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How many six-digit numbers are there? How many of them contain the digit 5? Note that the first digit of n-digit number is nonzero. Does this question want to count all numbers between 100000 and 999999?
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george357 said: Your logic makes sense, but why do we have two answers? Your answer is that we have 900,000 numbers while Plato answer is 472392 numbers. Someone of you gotta be wrong! What do you think Dan, we give the Trophy to Plato or Jomo? Click to expand... I wouldn't know. I haven't been following this thread that closely. Perhaps you should try to work on it some more yourself and ask a question about different steps they took. -Dan
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Jomo said: I am just using the subtraction operation. We are experts in knowing how numbers there are if you start with the number 1 1, 2, 3, 4, ..., 50 are 50 numbers. 1,2,3, ..., 2027 are 2027 numbers. 1,2, ..., 1046 are 1046 numbers. Now if want to know, for example, how many numbers there are for 23, 24, 25, ..., 50 we do the following. We know that 1,2,3,4, ..., 22 ,23, 24, ...,50 has 50 numbers. But we only want to know how many numbers there are from 23 up to 50. That is, we do not want to include the numbers 1, 2, 3, ..., 22---which are 22 numbers. We just compute 50-22 = 28 and we know that 23, ..., 50 has 28 numbers Click to expand... Your logic makes sense, but why do we have two answers? Your answer is that we have 900,000 numbers while Plato answer is 472392 numbers. Someone of you gotta be wrong! What do you think Dan, we give the Trophy to Plato or Jomo?
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george357 said: The question did not mention anything about \(\displaystyle 1\), \(\displaystyle 2\), and \(\displaystyle 3\). What do you mean by I do not want to include them? Click to expand... I am just using the subtraction operation. We are experts in knowing how numbers there are if you start with the number 1 1, 2, 3, 4, ..., 50 are 50 numbers. 1,2,3, ..., 2027 are 2027 numbers. 1,2, ..., 1046 are 1046 numbers. Now if want to know, for example, how many numbers there are for 23, 24, 25, ..., 50 we do the following. We know that 1,2,3,4, ..., 22 ,23, 24, ...,50 has 50 numbers. But we only want to know how many numbers there are from 23 up to 50. That is, we do not want to include the numbers 1, 2, 3, ..., 22---which are 22 numbers. We just compute 50-22 = 28 and we know that 23, ..., 50 has 28 numbers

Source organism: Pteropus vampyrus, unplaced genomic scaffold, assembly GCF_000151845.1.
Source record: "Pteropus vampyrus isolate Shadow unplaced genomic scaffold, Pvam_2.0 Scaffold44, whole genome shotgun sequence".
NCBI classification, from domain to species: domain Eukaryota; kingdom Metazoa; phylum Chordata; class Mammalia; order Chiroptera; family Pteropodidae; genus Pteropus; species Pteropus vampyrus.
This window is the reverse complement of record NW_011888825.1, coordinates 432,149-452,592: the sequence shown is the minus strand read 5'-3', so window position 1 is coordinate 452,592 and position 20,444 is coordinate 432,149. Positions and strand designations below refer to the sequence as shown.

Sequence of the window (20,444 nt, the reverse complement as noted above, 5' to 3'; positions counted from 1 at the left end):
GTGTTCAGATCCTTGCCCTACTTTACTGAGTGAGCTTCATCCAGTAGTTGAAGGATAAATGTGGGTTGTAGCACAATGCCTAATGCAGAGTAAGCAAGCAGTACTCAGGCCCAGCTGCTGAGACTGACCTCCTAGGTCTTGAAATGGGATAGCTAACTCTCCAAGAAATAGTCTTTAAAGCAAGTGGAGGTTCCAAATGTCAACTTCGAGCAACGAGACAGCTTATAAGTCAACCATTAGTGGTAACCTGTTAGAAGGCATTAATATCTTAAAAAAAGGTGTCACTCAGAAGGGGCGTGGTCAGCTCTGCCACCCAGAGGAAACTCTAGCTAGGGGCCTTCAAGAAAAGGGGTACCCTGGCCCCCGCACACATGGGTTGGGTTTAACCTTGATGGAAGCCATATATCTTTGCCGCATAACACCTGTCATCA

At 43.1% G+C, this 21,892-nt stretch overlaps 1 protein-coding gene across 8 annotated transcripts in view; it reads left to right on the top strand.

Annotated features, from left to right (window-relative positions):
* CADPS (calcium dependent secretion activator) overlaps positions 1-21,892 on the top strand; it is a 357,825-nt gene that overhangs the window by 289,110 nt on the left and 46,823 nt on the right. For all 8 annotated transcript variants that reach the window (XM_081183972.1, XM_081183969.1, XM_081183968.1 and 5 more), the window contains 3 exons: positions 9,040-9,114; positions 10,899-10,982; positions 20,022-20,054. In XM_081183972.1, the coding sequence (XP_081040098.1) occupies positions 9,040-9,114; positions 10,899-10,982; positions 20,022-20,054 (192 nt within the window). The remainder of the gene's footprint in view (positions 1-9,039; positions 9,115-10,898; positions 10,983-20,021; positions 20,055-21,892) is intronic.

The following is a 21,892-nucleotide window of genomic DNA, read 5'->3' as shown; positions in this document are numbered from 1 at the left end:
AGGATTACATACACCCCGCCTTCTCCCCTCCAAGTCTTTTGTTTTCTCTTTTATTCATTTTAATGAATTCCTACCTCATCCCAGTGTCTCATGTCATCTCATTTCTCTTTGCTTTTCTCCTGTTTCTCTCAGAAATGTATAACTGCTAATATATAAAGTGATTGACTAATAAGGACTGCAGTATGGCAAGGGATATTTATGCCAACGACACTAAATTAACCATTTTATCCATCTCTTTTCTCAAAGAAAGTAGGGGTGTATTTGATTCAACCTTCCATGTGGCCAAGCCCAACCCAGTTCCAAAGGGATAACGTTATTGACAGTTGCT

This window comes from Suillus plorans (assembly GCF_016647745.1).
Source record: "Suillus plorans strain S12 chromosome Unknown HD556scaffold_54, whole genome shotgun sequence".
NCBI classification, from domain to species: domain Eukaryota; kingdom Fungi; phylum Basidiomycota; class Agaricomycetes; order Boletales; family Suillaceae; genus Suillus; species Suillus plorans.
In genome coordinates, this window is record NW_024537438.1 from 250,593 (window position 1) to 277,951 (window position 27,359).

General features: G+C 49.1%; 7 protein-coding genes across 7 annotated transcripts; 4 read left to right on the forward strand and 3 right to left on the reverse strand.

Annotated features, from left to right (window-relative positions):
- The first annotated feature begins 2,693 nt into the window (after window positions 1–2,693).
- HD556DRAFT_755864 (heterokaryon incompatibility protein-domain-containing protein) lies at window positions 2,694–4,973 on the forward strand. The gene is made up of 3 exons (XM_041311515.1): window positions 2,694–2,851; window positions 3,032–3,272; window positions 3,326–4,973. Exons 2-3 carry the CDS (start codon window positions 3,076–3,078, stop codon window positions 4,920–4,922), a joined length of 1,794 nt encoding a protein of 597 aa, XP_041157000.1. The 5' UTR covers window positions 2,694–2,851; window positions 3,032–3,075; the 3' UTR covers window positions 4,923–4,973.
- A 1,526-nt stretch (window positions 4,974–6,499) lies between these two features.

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Jomo said: 1, 2, 3, ..., 999999 is a list of 999999 numbers. 1, 2, 3, ..., 999999, 100000, 100001, ..., 999999 is a list of 999999 numbers. You do not want to include 1, 2, 3, ..., 99999. So 100000, 100001, ..., 999999 has 999999-99999 = 900,000 numbers Click to expand... The question did not mention anything about \(\displaystyle 1\), \(\displaystyle 2\), and \(\displaystyle 3\). What do you mean by I do not want to include them? Plato said: Please learn to use correct terms. 2 is between 1 & 3 but, 2 is not between 2 & 4. If we count all six digit numbers that have \(\displaystyle \bf\text{ none of their digits is a 5}\) Then subtract that number from the number of six digit numbers we have the number that have at least one 5 as a digit. Click to expand... Why did you mention \(\displaystyle 2\) is between \(\displaystyle 1\) and \(\displaystyle 3\)?
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george357 said: The way to find the numbers between \(\displaystyle 100000\) to \(\displaystyle 199999\), I kinda understand it, but I don't understand the second part. Click to expand... Please learn to use correct terms. 2 is between 1 & 3 but, 2 is not between 2 & 4. If we count all six digit numbers that have \(\displaystyle \bf\text{ none of their digits is a 5}\) Then subtract that number from the number of six digit numbers we have the number that have at least one 5 as a digit.
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1, 2, 3, ..., 999999 is a list of 999999 numbers. 1, 2, 3, ..., 999999, 100000, 100001, ..., 999999 is a list of 999999 numbers. You do not want to include 1, 2, 3, ..., 99999. So 100000, 100001, ..., 999999 has 999999-99999 = 900,000 numbers
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Plato said: There are \(\displaystyle 9\cdot 10^5=900000\) six digit integers from 100000 to 999999. (Please note the from-to construction betweenness does no work here!) There are \(\displaystyle 8\cdot 9^5=472392\) six digit numbers that do not contain a five. Therefore there are \(\displaystyle 9\cdot 10^5-8\cdot 9^5=427608 \) six digit numbers that contain at least one five. Click to expand... The way to find the numbers between \(\displaystyle 100000\) to \(\displaystyle 199999\), I kinda understand it, but I don't understand the second part.
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george357 said: How many six-digit numbers are there? Click to expand... There are \(\displaystyle 9\cdot 10^5=900000\) six digit integers from 100000 to 999999. (Please note the from-to construction betweenness does no work here!) george357 said: How many of them contain the digit 5? Click to expand... There are \(\displaystyle 8\cdot 9^5=472392\) six digit numbers that do not contain a five. Therefore there are \(\displaystyle 9\cdot 10^5-8\cdot 9^5=427608 \) six digit numbers that contain at least one five.
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The first part of the question does.
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